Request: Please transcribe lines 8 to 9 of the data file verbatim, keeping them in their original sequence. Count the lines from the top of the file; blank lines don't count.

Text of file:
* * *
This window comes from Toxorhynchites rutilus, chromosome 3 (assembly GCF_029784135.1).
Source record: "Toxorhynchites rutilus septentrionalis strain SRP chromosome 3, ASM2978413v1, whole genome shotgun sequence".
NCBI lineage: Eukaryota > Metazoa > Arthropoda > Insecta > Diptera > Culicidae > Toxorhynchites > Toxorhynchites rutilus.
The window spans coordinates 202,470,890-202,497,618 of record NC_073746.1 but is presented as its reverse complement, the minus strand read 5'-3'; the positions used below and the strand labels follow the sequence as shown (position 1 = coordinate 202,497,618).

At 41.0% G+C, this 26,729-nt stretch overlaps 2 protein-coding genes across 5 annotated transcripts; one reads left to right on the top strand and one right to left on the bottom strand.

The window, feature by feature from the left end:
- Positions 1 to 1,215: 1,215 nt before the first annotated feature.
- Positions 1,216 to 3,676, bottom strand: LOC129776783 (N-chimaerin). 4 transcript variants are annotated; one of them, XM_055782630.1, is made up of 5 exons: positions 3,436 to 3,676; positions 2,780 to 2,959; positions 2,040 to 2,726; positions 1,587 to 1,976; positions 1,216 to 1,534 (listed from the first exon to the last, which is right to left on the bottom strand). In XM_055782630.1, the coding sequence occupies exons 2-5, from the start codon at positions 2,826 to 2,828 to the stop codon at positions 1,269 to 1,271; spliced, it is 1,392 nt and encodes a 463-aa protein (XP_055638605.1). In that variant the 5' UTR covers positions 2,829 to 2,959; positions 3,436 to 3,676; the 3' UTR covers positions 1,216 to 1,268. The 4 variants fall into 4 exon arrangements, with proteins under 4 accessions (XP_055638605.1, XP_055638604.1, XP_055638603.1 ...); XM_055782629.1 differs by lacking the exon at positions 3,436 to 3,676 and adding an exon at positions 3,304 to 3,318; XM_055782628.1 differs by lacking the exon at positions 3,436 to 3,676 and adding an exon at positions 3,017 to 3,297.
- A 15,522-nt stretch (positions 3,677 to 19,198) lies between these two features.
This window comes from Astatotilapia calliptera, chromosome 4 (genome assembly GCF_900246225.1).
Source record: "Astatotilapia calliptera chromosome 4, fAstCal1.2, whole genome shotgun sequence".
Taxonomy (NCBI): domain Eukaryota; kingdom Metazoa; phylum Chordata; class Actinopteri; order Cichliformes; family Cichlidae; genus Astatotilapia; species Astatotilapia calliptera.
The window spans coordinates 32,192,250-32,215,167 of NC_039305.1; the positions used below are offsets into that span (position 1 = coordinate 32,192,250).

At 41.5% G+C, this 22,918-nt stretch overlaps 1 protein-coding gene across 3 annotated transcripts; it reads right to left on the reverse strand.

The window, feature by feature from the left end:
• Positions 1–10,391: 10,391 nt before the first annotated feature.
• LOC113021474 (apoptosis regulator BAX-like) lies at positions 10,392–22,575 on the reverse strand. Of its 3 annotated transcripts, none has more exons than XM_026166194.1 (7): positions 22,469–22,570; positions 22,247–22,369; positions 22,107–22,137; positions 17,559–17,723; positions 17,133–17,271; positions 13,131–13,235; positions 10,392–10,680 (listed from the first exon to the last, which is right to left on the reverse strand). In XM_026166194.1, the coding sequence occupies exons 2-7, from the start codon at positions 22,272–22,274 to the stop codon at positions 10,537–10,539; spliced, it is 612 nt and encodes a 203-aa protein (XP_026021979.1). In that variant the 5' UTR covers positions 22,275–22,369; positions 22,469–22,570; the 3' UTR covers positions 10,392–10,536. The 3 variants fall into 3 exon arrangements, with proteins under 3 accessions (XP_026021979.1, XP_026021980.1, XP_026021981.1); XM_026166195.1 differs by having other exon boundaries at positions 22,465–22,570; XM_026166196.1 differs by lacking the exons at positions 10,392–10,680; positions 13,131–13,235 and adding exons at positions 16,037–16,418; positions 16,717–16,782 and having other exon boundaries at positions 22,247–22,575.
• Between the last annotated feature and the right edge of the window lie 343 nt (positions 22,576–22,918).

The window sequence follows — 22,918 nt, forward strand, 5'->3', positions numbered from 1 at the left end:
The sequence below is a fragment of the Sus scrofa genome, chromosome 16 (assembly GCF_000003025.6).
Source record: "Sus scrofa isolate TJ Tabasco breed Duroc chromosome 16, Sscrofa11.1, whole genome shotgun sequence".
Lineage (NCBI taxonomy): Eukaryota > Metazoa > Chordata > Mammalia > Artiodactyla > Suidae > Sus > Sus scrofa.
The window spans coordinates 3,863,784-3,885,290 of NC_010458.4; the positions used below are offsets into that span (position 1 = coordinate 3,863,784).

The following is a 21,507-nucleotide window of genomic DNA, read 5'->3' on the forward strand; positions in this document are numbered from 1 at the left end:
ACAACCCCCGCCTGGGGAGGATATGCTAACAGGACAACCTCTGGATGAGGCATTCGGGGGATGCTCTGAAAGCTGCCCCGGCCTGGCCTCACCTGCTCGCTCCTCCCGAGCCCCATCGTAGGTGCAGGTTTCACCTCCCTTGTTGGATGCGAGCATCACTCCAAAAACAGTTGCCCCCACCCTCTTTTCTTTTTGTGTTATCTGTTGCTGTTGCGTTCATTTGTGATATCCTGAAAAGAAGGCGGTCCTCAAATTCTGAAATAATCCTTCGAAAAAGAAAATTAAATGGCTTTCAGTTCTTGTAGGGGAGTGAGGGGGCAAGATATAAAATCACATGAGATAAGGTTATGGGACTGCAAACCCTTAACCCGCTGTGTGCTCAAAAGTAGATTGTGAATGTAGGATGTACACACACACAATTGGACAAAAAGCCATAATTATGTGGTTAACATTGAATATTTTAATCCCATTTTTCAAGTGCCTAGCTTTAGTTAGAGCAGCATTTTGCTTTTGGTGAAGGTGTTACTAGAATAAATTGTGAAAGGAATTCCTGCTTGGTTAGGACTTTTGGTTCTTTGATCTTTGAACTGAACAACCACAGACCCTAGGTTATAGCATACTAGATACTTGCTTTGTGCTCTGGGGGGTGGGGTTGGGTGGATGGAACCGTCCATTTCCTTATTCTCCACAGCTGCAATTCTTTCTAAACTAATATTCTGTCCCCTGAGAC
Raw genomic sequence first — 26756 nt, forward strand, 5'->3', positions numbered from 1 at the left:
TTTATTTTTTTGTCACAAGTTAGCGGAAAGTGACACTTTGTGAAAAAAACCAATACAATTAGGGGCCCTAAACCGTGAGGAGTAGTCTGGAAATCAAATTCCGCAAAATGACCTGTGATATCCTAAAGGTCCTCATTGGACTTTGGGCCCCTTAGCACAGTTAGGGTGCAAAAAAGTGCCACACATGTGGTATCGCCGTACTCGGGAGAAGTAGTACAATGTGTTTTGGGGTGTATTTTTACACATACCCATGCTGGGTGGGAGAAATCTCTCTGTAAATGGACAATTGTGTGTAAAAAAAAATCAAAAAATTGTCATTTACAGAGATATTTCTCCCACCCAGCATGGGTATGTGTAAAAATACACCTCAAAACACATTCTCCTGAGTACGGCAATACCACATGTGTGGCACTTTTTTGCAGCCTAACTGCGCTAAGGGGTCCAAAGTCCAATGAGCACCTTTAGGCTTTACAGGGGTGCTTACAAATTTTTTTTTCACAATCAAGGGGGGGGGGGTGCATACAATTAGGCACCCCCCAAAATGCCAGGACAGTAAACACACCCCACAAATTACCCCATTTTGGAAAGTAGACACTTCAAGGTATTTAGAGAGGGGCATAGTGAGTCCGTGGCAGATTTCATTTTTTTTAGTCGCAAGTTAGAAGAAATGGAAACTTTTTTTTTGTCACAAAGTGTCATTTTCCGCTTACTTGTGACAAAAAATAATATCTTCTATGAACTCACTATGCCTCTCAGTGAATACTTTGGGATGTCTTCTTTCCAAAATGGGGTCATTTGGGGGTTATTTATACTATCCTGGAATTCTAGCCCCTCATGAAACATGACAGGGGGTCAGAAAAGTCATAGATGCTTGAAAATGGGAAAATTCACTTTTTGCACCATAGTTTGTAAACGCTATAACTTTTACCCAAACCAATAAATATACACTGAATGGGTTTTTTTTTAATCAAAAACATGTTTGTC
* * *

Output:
- Positions 1,216 to 3,676, bottom strand: LOC129776783 (N-chimaerin). 4 transcript variants are annotated; one of them, XM_055782630.1, is made up of 5 exons: positions 3,436 to 3,676; positions 2,780 to 2,959; positions 2,040 to 2,726; positions 1,587 to 1,976; positions 1,216 to 1,534 (listed from the first exon to the last, which is right to left on the bottom strand). In XM_055782630.1, the coding sequence occupies exons 2-5, from the start codon at positions 2,826 to 2,828 to the stop codon at positions 1,269 to 1,271; spliced, it is 1,392 nt and encodes a 463-aa protein (XP_055638605.1). In that variant the 5' UTR covers positions 2,829 to 2,959; positions 3,436 to 3,676; the 3' UTR covers positions 1,216 to 1,268. The 4 variants fall into 4 exon arrangements, with proteins under 4 accessions (XP_055638605.1, XP_055638604.1, XP_055638603.1 ...); XM_055782629.1 differs by lacking the exon at positions 3,436 to 3,676 and adding an exon at positions 3,304 to 3,318; XM_055782628.1 differs by lacking the exon at positions 3,436 to 3,676 and adding an exon at positions 3,017 to 3,297.
- A 15,522-nt stretch (positions 3,677 to 19,198) lies between these two features.